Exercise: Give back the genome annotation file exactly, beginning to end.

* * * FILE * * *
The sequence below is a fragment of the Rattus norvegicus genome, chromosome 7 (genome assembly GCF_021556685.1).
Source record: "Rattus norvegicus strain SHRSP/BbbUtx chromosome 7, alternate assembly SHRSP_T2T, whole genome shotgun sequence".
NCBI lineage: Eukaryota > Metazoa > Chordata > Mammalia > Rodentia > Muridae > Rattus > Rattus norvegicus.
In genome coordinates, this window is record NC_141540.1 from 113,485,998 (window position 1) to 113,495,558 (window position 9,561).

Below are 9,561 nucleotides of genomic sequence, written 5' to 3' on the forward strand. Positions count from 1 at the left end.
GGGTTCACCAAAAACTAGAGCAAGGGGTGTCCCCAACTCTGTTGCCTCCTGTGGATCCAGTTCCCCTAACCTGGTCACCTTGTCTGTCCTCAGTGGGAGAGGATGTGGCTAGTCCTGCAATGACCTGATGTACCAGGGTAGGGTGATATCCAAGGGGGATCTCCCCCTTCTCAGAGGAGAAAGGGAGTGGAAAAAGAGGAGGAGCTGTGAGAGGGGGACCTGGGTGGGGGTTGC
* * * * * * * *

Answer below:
The sequence below is a fragment of the Rattus norvegicus genome, chromosome 7 (genome assembly GCF_021556685.1).
Source record: "Rattus norvegicus strain SHRSP/BbbUtx chromosome 7, alternate assembly SHRSP_T2T, whole genome shotgun sequence".
NCBI lineage: Eukaryota > Metazoa > Chordata > Mammalia > Rodentia > Muridae > Rattus > Rattus norvegicus.
In genome coordinates, this window is record NC_141540.1 from 113,485,998 (window position 1) to 113,495,558 (window position 9,561).

Below are 9,561 nucleotides of genomic sequence, written 5' to 3' on the forward strand. Positions count from 1 at the left end.
GGGTTCACCAAAAACTAGAGCAAGGGGTGTCCCCAACTCTGTTGCCTCCTGTGGATCCAGTTCCCCTAACCTGGTCACCTTGTCTGTCCTCAGTGGGAGAGGATGTGGCTAGTCCTGCAATGACCTGATGTACCAGGGTAGGGTGATATCCAAGGGGGATCTCCCCCTTCTCAGAGGAGAAAGGGAGTGGAAAAAGAGGAGGAGCTGTGAGAGGGGGACCTGGGTGGGGGTTGC